Today's News

  • County seeking land for crusher

    San Miguel County has advertised that it wants to purchase land to set up a road materials plant, but so far, it has had no takers.

    On Tuesday, the County Commission authorized county staff to contact property owners with land that is conducive to a rock-crushing operation.

    A couple of years ago, County Commissioner David Salazar came up with the idea for such a plant. He said he was frustrated with the limited number of roads the county could improve each year, saying he felt as if the county was “spinning its wheels.”

  • Commission picks new EMS firm

    The San Miguel County Commission on Tuesday decided to go with a new ambulance service, despite the current provider’s objections.

    The commissioners unanimously voted for Albuquerque-based Superior Ambulance as the new emergency medical services provider, which ended a process that lasted for years. Both the city and the county have complained about the performance of Santa Fe-based Rocky Mountain EMS, the current ambulance service; the city remains with Rocky Mountain.

  • Three films at one time

    A hot-dog stand was set up in the middle of the Plaza on Monday morning, but the vendor was picky about his customers.

    That’s because the stand was part of a scene in the movie “Not Forgotten.”

    Over the last several days, Las Vegas has been the site for the filming of three movies — “Not Forgotten,” “Brothers” and “Beer For My Horses.”

    As usual, some residents talk about the economic benefits to Las Vegas of the filming, while others note the hassles in traffic and detours.

  • Union leader's firing at issue

    A former Las Vegas firefighter contends he was fired last week because of his role in trying to form a union.

    Richard Carrillo, who had been vice president of the Las Vegas Professional Firefighters Association Local 4625, said Fire Chief Andrew Duran didn’t give any reasons for his dismissal last Wednesday.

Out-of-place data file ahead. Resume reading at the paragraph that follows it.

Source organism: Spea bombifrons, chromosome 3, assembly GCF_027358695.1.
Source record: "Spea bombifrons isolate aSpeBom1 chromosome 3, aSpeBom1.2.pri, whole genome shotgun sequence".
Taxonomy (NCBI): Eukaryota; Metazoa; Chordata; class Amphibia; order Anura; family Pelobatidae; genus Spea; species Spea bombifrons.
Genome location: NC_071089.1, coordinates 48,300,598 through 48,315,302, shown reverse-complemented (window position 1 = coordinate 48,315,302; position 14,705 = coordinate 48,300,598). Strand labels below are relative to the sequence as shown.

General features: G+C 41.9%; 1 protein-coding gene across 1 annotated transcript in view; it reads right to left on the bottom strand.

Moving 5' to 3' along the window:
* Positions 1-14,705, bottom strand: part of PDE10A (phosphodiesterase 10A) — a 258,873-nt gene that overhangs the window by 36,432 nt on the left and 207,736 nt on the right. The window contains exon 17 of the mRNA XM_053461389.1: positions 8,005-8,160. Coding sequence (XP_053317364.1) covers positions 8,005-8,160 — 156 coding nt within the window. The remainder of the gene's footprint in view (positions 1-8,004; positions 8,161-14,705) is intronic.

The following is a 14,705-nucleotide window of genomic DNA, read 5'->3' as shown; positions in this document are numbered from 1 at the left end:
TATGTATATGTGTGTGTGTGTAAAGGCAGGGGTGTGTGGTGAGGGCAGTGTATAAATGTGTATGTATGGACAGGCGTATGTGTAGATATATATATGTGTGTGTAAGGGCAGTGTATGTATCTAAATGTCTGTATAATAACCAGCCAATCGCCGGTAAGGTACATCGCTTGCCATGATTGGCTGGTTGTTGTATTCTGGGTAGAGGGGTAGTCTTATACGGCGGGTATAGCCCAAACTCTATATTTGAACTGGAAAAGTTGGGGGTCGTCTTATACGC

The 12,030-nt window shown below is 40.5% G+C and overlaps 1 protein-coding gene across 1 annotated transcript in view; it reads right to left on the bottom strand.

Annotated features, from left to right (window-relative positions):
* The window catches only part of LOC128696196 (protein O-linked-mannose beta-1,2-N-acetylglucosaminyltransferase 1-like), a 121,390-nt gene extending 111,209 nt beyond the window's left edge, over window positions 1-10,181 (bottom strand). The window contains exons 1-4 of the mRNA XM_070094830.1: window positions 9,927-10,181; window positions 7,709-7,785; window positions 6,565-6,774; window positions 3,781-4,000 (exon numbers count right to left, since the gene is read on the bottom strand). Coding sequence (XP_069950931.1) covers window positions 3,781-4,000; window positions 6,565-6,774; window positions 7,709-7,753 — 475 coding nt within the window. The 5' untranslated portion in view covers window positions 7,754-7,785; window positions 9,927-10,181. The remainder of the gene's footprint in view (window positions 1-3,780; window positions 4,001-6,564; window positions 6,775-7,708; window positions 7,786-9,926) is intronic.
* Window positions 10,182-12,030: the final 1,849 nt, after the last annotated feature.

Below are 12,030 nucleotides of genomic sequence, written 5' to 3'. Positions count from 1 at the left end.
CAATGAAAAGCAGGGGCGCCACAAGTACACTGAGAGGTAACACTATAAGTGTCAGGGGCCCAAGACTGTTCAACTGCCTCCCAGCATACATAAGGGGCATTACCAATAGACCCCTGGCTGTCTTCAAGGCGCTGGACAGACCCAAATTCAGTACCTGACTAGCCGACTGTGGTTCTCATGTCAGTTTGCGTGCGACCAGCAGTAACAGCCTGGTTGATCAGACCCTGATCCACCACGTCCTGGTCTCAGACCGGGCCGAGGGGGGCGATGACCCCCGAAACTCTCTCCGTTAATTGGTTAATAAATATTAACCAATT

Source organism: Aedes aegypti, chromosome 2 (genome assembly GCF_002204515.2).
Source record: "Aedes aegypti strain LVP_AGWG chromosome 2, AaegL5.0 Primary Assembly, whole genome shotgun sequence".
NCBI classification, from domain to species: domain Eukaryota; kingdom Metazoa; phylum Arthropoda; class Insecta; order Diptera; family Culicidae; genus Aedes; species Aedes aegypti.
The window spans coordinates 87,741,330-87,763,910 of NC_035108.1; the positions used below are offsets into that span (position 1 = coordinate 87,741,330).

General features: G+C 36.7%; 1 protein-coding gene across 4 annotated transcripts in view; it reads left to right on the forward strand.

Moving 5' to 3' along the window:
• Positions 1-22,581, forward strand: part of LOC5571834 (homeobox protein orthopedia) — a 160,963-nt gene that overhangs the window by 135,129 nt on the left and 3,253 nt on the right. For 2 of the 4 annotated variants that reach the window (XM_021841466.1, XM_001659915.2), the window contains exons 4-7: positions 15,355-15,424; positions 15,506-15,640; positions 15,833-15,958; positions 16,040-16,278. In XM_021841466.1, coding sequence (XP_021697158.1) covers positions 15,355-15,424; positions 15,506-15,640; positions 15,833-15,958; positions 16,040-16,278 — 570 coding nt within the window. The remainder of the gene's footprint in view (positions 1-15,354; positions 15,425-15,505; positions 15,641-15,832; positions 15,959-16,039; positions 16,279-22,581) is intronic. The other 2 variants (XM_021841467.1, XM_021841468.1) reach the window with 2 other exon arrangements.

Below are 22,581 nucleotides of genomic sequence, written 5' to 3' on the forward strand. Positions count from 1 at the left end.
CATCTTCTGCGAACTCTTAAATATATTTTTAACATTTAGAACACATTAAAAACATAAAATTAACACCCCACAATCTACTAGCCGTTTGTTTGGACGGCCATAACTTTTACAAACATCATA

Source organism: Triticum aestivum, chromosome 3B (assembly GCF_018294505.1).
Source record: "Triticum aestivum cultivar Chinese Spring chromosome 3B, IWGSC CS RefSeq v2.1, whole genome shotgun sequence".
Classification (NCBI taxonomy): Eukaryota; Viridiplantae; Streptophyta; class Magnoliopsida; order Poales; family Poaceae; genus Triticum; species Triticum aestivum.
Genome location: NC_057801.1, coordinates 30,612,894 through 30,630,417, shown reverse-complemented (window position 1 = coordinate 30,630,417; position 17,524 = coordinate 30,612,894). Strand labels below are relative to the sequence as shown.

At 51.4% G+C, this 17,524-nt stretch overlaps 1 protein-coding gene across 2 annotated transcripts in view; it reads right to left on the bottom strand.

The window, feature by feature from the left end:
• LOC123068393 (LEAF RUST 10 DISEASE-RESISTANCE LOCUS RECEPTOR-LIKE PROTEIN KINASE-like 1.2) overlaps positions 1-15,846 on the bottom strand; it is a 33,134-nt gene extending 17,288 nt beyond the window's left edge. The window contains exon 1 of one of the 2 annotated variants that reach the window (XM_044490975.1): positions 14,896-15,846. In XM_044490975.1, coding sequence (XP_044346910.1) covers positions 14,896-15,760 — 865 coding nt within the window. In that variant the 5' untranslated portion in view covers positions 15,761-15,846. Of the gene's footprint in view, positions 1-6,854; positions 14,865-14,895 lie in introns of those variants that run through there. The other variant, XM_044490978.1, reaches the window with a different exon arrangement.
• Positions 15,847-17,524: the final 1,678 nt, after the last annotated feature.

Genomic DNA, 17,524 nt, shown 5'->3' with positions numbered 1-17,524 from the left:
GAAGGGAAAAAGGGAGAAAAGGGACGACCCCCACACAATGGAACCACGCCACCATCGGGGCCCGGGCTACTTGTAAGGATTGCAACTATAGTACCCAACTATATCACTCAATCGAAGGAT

Carrillo said that after he made initial contacts to form the union last fall, Duran warned him to be careful because he was still a probationary employee.

  • State: Jury tampering causes mistrial

    A mistrial was declared this month in the case of a man accused of trafficking drugs, officials said.

    Timothy Bachicha, 25, who is represented by Anna Aragon, was in a jury trial earlier this month, but District Judge Eugenio Mathis declared a mistrial after a report of jury tampering, said Tom Clayton, the prosecutor.

    Clayton said a juror was seen talking to a member of Bachicha’s family. As such, the district attorney’s office is investigating the matter and may charge anyone who attempted to threaten, coerce or create a false verdict, Clayton said.

  • Memorial service set for tonight

    A memorial service is planned for tonight for the two Highlands University students who were murdered in their home at 728 Dora Celeste.

    The bodies of Stephanie Dimas, 25, and Damian Lucero-Ortiz, 24, were found in their mobile home on Dec. 20. Both were students in the School of Education.

    The memorial service is set for 7 p.m. in Highlands University’s Ilfeld Auditorium. The school’s student affairs office is working with the students and families on the program.

  • Luna: Enrollment increase significantly

    Student enrollment this spring at Luna Community College shows a significant increase from spring 2007, the school reports.

    Luna Registrar Johnathan Ortiz indicated that as of the census date, or Day 15, of the spring semester, unofficial numbers pointed out that student head count increased by 6.2 percent in relation to where Luna Community College was at the end of term for spring 2007. As of Day 15 of this semester, there were 2,098 student head count, compared to 1,976 at the end of the 2007 spring semester.

  • Hopeful pushes green causes

    Congressional candidate Don Wiviott drives what he preaches.

    The Santa Fe developer is touring northern New Mexico in a big hybrid van with his name and picture, but it also represents one of his key themes: making environmental technologies available to all. When the weather warms, his van will be able to run on cooking grease.

  • Murder suspect seeks lower charges

    The attorney for a woman accused in the dragging death of an 86-year-old man is asking District Court to lower her charges.

    Jessie Livingston, 23, of Las Vegas and Dolores Salazar, 18, of Albuquerque and formerly of Las Vegas, were charged in the June killing of Jose Apodaca, a former postmaster and veteran of three wars. He died June 24 after three days in intensive care at the University of New Mexico Hospital in Albuquerque.

    The women were charged with first-degree murder, vehicular homicide and robbery in connection with Apodaca’s death.

  • Bill includes money for area projects

    The state Senate has approved millions of dollars worth of construction projects across this area, state Sen. Pete Campos, D-Las Vegas, said Friday in a statement.

    The projects were contained in Senate Bill 471, which was approved by the Senate on Friday. The bill appropriates a total of $348 million for projects across New Mexico.

    The legislation includes:

    • $3 million for the Las Vegas State Police District Office;

    • $2 million for the New Mexico Behavioral Health Institute;